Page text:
As the holiday season is now upon us, let’s have a little fun and use scite’s new “Ask a Question” feature to find out what the scientific literature says about this time of year.
Let’s start with the obvious question: Santa Claus. I will leave open the question of whether or not he actually exists and focus on something properly scientific: does he have hypertension? The weight factor might suggest yes, but all of that bouncing up and down chimneys seems like some good cardio.
As it turns out, there is a 2015 paper that answers this and a whole host of other important questions: Straube and Fan’s (2015) The Occupational Health of Santa Claus. They note that Mr. Claus does indeed exhibit multiple risk factors for cardiovascular disease: “[he] displays two key cardiovascular risk factors: increased body-mass index (likely obesity), and a smoking habit at times.” Additionally, Straube and Fan point out that a sleigh that can travel by both air and ground, quickly across multiple time zones surely runs afoul of multiple workplace safety guidelines. While Claus appears to exhibit good mental health, he may be experiencing cognitive decline: “he still apparently keeps written records and checks them repeatedly (‘He’s making a list, Checking it twice’). While double checking is to be encouraged for certain safety-sensitive work tasks, the practice does beg the question of whether Santa is acting according to standard operating procedures, or whether he may instead display a tendency towards compulsive checking.”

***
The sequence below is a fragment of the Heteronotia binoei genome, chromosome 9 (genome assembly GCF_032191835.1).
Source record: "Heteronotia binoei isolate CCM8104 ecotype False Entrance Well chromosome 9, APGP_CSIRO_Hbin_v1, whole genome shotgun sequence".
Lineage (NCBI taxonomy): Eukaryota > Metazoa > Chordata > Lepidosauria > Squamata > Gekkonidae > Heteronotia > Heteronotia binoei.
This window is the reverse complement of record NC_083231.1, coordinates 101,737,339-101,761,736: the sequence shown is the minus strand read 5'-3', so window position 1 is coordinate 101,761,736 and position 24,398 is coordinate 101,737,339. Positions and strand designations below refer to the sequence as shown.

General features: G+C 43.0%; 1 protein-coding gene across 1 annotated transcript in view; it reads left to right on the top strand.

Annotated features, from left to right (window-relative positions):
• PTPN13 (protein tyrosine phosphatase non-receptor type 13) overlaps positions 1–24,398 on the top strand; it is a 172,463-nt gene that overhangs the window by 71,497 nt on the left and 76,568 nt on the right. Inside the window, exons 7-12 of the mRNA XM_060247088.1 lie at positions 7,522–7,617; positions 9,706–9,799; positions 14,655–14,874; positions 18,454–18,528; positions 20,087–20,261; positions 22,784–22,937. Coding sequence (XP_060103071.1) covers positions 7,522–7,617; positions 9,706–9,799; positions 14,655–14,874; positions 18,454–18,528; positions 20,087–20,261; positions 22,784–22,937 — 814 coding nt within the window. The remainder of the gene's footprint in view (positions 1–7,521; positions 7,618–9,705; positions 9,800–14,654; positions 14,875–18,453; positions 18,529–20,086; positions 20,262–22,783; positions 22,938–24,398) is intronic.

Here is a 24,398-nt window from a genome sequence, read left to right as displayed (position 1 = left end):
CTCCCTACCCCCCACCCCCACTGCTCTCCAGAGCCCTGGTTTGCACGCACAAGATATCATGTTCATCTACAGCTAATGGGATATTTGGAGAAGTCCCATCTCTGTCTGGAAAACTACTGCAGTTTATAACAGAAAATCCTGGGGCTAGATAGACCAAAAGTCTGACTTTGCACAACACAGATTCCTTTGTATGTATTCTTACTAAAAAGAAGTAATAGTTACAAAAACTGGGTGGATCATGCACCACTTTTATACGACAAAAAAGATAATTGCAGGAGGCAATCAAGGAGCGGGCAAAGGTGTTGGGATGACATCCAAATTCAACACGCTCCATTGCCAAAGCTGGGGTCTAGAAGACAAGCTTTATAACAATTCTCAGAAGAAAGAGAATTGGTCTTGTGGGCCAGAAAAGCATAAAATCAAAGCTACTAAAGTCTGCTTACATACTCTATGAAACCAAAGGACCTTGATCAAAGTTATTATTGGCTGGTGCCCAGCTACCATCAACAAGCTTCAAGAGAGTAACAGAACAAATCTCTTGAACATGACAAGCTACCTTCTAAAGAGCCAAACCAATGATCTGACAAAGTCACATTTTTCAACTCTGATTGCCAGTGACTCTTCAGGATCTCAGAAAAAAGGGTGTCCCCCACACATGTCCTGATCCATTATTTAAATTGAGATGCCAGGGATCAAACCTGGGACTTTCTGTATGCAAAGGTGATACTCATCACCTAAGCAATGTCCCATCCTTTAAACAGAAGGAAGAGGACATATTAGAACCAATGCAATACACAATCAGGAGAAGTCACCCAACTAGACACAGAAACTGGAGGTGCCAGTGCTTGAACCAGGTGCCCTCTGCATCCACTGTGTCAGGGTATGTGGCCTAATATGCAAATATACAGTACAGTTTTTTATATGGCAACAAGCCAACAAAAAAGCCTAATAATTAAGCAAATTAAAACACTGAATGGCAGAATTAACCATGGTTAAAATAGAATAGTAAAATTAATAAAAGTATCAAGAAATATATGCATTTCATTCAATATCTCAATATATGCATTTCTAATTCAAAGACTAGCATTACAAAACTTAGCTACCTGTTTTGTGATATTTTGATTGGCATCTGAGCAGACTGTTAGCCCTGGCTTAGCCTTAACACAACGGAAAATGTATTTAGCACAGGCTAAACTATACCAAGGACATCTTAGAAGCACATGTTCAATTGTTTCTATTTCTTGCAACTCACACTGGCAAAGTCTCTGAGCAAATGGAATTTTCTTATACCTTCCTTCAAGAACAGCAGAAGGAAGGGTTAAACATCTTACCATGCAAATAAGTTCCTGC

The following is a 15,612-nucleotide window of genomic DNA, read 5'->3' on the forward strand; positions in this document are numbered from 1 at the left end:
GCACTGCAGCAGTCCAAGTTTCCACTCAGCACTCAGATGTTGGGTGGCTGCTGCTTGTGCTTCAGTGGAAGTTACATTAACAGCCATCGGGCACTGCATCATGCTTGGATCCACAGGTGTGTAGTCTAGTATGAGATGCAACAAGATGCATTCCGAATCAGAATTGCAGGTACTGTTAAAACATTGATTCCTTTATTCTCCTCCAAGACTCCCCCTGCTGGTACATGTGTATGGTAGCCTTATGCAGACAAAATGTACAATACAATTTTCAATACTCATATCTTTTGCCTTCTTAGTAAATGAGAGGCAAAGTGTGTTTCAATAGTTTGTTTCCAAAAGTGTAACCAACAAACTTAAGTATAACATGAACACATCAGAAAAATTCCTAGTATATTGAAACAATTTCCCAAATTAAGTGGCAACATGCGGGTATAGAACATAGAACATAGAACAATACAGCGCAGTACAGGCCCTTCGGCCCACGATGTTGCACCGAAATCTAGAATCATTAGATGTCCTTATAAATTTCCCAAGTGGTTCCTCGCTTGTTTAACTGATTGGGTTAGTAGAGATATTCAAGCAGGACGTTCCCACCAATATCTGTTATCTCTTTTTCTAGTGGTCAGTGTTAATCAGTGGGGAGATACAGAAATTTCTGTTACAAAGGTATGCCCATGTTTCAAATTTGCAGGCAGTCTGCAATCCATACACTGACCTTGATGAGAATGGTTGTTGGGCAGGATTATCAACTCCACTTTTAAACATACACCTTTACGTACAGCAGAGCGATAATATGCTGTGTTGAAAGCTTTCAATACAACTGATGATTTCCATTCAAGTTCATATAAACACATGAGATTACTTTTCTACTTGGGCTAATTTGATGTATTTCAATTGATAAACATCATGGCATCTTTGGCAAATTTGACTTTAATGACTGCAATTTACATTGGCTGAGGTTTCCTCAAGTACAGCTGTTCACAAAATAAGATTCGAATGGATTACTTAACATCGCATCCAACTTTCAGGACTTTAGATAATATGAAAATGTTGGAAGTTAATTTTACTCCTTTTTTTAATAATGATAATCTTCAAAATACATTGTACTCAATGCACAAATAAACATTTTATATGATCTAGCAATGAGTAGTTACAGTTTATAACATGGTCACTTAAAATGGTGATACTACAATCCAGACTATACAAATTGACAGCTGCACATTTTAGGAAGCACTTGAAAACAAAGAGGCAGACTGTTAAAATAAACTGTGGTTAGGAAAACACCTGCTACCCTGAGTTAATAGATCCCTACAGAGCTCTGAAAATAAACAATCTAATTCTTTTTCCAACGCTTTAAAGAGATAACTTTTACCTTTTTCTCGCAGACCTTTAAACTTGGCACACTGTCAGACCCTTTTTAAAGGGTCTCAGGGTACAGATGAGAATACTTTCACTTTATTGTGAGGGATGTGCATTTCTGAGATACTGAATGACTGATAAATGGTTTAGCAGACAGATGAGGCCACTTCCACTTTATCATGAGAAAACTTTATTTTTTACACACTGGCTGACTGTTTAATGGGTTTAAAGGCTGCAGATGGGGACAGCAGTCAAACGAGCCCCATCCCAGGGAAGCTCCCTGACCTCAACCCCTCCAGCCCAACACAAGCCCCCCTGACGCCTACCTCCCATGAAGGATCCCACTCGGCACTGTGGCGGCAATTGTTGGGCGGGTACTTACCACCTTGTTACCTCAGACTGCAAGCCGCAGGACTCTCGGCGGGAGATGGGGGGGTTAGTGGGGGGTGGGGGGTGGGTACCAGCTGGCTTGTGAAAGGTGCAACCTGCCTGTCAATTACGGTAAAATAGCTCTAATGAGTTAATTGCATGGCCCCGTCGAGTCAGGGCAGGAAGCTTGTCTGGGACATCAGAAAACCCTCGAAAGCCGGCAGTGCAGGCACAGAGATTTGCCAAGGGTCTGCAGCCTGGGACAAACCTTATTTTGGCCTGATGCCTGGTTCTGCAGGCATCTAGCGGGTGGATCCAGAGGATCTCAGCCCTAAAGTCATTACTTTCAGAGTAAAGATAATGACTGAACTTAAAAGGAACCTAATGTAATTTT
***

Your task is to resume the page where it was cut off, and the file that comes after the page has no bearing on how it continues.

How about the big man’s home, the North Pole? We know it’s cold, but how cold does it really get? According to Eamus, Huete, and Yu (2015), the answer is around -89 (C). No wonder he wanders south to deliver presents this time of year.
Zooming out a bit, let’s talk about the health effects of the holiday season. We know that holidays are stressful, but to whom in particular, and how? Leisch, Backer and Schänzel (2013) provide some insights. They note that for parents of young children, feeling obligated to visit extended family over the holidays can often create feelings of irritation and stress rather than relaxation, as one would hope.
Getting into the new year, how about resolutions? Are they effective ways of making changes in one’s life? According to Greiff (2019), the answer is no. However, referring to a 2006 paper by Gollwitzer and Sheeran, Mavda (2015) points out that having specific concrete goals - such as those established at the beginning of the year - specifying when a set amount of progress will be made is more likely to result in meaningful change than abstract ones.
Happy holidays from scite!